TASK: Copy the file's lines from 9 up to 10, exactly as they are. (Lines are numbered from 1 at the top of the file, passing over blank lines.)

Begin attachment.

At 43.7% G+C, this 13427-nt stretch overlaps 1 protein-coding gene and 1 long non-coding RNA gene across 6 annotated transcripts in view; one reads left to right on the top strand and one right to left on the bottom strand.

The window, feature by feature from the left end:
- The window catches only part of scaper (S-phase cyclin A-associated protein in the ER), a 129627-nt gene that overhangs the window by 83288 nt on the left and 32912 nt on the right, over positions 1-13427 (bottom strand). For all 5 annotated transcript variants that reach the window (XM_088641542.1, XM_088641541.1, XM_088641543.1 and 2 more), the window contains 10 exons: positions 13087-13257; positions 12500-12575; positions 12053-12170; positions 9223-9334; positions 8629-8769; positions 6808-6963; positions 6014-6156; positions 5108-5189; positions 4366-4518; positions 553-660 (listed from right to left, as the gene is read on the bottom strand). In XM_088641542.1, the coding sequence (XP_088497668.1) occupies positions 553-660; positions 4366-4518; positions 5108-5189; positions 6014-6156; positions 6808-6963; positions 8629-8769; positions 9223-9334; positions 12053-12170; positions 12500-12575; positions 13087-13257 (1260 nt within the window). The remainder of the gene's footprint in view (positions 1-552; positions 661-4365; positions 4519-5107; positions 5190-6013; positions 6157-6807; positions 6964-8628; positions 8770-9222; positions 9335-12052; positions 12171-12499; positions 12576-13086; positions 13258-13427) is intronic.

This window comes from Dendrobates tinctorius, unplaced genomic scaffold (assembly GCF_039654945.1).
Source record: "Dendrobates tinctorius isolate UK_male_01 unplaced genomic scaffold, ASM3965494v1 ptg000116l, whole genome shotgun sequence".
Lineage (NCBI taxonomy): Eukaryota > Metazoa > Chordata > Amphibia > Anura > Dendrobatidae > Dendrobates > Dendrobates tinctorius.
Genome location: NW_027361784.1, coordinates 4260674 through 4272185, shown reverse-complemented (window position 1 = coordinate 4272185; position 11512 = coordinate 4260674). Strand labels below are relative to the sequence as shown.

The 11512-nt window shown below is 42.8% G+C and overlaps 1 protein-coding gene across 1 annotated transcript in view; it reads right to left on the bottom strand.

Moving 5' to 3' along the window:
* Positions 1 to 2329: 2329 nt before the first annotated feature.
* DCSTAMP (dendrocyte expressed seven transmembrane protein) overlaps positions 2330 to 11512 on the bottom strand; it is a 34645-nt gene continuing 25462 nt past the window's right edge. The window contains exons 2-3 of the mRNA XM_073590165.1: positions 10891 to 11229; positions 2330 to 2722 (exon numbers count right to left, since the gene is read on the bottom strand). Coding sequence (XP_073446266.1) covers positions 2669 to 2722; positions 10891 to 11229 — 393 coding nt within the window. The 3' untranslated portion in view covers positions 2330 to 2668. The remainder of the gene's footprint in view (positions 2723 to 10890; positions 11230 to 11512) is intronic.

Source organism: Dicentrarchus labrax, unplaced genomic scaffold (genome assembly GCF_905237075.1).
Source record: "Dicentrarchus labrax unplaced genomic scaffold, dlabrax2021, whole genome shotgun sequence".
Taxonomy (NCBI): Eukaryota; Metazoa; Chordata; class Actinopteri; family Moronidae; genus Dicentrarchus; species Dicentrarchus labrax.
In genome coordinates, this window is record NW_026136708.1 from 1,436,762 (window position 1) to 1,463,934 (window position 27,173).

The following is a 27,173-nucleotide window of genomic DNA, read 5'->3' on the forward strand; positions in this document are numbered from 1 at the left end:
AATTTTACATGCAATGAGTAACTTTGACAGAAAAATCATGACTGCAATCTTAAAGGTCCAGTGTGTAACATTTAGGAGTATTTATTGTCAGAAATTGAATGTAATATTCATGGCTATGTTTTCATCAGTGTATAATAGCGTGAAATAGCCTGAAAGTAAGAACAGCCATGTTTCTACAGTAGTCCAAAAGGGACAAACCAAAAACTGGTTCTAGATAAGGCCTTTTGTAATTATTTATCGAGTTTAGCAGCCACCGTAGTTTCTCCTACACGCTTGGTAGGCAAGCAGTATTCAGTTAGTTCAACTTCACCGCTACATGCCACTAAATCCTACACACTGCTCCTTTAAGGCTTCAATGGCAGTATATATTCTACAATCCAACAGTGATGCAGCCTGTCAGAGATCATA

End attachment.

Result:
Moving 5' to 3' along the window:
* Positions 1 to 2329: 2329 nt before the first annotated feature.